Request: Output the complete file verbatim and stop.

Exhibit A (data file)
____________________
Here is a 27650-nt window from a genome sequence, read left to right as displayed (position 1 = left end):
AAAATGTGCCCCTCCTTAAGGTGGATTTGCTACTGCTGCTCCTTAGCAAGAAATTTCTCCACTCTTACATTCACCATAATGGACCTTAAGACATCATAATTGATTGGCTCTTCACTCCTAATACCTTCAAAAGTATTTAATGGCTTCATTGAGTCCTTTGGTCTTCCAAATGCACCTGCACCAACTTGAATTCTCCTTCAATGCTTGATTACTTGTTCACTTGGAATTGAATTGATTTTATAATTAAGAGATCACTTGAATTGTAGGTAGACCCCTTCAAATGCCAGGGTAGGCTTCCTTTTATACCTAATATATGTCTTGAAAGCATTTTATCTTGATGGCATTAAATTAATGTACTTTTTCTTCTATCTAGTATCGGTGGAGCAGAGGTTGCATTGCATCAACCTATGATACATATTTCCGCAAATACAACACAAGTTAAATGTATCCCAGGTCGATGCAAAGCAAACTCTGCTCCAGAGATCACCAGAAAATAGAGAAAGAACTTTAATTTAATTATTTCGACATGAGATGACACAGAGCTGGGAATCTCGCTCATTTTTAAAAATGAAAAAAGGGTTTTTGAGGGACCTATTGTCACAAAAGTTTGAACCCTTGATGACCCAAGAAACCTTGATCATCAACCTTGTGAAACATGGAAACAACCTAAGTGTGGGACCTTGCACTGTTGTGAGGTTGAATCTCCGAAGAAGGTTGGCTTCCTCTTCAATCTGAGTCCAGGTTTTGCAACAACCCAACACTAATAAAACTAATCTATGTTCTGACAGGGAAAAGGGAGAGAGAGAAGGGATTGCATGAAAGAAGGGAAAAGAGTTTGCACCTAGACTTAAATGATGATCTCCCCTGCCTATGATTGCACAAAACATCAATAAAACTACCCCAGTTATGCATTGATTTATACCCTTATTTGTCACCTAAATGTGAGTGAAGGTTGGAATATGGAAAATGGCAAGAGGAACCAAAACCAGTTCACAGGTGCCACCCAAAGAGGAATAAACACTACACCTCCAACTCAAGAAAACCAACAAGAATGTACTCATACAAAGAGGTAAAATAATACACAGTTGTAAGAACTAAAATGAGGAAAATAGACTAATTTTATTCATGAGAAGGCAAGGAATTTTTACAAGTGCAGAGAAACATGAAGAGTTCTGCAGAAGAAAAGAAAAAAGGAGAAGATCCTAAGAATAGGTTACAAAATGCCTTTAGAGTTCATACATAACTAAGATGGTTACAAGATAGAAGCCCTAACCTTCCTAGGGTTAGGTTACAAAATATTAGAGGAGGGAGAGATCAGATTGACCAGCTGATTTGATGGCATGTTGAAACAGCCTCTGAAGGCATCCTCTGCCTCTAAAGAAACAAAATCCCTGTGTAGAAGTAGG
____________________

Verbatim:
Here is a 27650-nt window from a genome sequence, read left to right as displayed (position 1 = left end):
AAAATGTGCCCCTCCTTAAGGTGGATTTGCTACTGCTGCTCCTTAGCAAGAAATTTCTCCACTCTTACATTCACCATAATGGACCTTAAGACATCATAATTGATTGGCTCTTCACTCCTAATACCTTCAAAAGTATTTAATGGCTTCATTGAGTCCTTTGGTCTTCCAAATGCACCTGCACCAACTTGAATTCTCCTTCAATGCTTGATTACTTGTTCACTTGGAATTGAATTGATTTTATAATTAAGAGATCACTTGAATTGTAGGTAGACCCCTTCAAATGCCAGGGTAGGCTTCCTTTTATACCTAATATATGTCTTGAAAGCATTTTATCTTGATGGCATTAAATTAATGTACTTTTTCTTCTATCTAGTATCGGTGGAGCAGAGGTTGCATTGCATCAACCTATGATACATATTTCCGCAAATACAACACAAGTTAAATGTATCCCAGGTCGATGCAAAGCAAACTCTGCTCCAGAGATCACCAGAAAATAGAGAAAGAACTTTAATTTAATTATTTCGACATGAGATGACACAGAGCTGGGAATCTCGCTCATTTTTAAAAATGAAAAAAGGGTTTTTGAGGGACCTATTGTCACAAAAGTTTGAACCCTTGATGACCCAAGAAACCTTGATCATCAACCTTGTGAAACATGGAAACAACCTAAGTGTGGGACCTTGCACTGTTGTGAGGTTGAATCTCCGAAGAAGGTTGGCTTCCTCTTCAATCTGAGTCCAGGTTTTGCAACAACCCAACACTAATAAAACTAATCTATGTTCTGACAGGGAAAAGGGAGAGAGAGAAGGGATTGCATGAAAGAAGGGAAAAGAGTTTGCACCTAGACTTAAATGATGATCTCCCCTGCCTATGATTGCACAAAACATCAATAAAACTACCCCAGTTATGCATTGATTTATACCCTTATTTGTCACCTAAATGTGAGTGAAGGTTGGAATATGGAAAATGGCAAGAGGAACCAAAACCAGTTCACAGGTGCCACCCAAAGAGGAATAAACACTACACCTCCAACTCAAGAAAACCAACAAGAATGTACTCATACAAAGAGGTAAAATAATACACAGTTGTAAGAACTAAAATGAGGAAAATAGACTAATTTTATTCATGAGAAGGCAAGGAATTTTTACAAGTGCAGAGAAACATGAAGAGTTCTGCAGAAGAAAAGAAAAAAGGAGAAGATCCTAAGAATAGGTTACAAAATGCCTTTAGAGTTCATACATAACTAAGATGGTTACAAGATAGAAGCCCTAACCTTCCTAGGGTTAGGTTACAAAATATTAGAGGAGGGAGAGATCAGATTGACCAGCTGATTTGATGGCATGTTGAAACAGCCTCTGAAGGCATCCTCTGCCTCTAAAGAAACAAAATCCCTGTGTAGAAGTAGG